As the principle of enlightened hospitality dictates, it starts with employees. Entry-level Shake Shack workers make $10 an hour in New York and $9.50 everywhere else, which is better than minimum wage but short of the $15 an hour that activists are pursuing for the fast-food industry. The real financial incentives are designed for employees who stick around. The company has created a profit-sharing program called Shack Bucks that can, Garutti says, add as much as $2 an hour to paychecks. And every full-time employee was given the chance to purchase stock in the IPO. "We believe we’re going to pay the market rate to get a great employee," Garutti says, "and then our job is to promote that person and show them how they can make a lot more money if they choose to be a leader." Many of Shake Shack’s executives have been groomed from within, and it’s not uncommon for hourly employees to get bumped up to manager, general manager, and beyond.
Opportunity, then, is a big part of the pitch to new workers: Be excellent, be genuine, be friendly and eager and human, and you might have a real future with this company. "We’re not going to program you to be some kind of Shake Shack robot," Garutti says. "That’s not to say that we don’t give you the guardrails. We have boundaries and we’re very serious about what they are. If you go outside of those, you can’t be here. But within those, there’s a lot of freedom to create and lead in the way that you want."
Later, at a Shack in suburban Chestnut Hill, Garutti shows how this works in practice. After ordering lunch (two hot dogs, cheese fries, two frozen custard concoctions), he sits down with a manager for a check-in. Garutti is keen to have Shake Shacks feel as lively on the outside as they are inside. He’s been experimenting with Ping-Pong tables and bocce courts at some locations in an effort to connect with surrounding communities and encourage customers to hang out. Should they install an outdoor foosball table here? he wonders. The manager has a different idea. How about a Shack-sponsored music series? "I have access to a lot of bands," she says, noting that she used to play in one. "If we had interesting, hipper bands that were akin to what we’re doing here, this could be more of a summertime scene."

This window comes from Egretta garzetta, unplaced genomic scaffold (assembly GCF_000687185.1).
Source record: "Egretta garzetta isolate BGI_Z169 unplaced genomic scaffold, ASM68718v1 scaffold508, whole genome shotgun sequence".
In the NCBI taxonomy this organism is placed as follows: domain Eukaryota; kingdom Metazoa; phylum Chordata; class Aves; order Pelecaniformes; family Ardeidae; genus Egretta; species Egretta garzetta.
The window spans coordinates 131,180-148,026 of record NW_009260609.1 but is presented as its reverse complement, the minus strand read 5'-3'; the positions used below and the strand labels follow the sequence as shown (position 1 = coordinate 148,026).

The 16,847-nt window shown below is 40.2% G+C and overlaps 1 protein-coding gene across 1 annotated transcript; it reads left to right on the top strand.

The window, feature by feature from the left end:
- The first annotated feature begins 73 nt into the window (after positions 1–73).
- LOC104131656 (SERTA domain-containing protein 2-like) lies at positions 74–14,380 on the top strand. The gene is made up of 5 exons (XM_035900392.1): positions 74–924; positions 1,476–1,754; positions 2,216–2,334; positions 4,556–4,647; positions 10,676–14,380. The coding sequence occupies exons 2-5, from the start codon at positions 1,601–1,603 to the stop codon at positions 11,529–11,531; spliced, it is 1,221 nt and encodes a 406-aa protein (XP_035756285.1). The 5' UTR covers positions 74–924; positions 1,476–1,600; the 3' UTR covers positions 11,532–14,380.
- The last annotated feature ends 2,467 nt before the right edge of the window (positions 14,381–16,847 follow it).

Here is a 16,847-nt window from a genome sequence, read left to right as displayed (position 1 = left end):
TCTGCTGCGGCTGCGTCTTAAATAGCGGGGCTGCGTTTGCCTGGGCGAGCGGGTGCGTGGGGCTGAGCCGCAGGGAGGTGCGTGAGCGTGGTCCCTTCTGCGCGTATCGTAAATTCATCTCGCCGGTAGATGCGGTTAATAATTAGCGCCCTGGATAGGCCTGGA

"Done," Garutti says. "All right, we’re off. Thank you for your leadership."
Danny Meyer’s sixth-floor office looks west across New York’s Union Square Park, the busy downtown crossroads that gave his first restaurant its name. Afternoon light spreads over an expansive bookshelf next to his desk as he pours water from a glass pitcher etched with the name of his company, Union Square Hospitality Group, which operates beloved New York institutions such as Gramercy Tavern and The Modern. Taking a sip, he shows off a framed photo of the 2004 opening of the first Shake Shack, an outdoor kiosk located a quick walk uptown in Madison Square Park.
Shake Shack’s headquarters occupy the floor right below this one, and though the thoughtful, soft-spoken Meyer is no longer involved with the burger chain’s day-to-day operations, he remains chairman of the board and continues to help steer its overall strategy. Meyer is also the guy who dreamed up the concept back in the early 2000s, when neither he nor anyone else imagined that a little concession stand in the park would ever be more than a fun, one-off novelty.
It started with an urban-revival project. In the 1990s, Madison Square Park had fallen into disuse, and Meyer—who was planning to open a pair of restaurants on the park—was at the center of an effort to turn it around, helping to lead a group called the Madison Square Park Conservancy. One initiative involved hosting sculpture exhibits, and when an artist wanted to incorporate a working hot-dog cart into his installation, Meyer volunteered. "I figured, what if we could use something as mundane as a hot-dog cart to prove that enlightened hospitality doesn’t only work in white-tablecloth restaurants?" he says. "This is where the whole vision starts: that the park be beautiful, safe, and used." Meyer hired off-season coat-check workers from his restaurants to operate the place and donated a percentage of any profits to the park.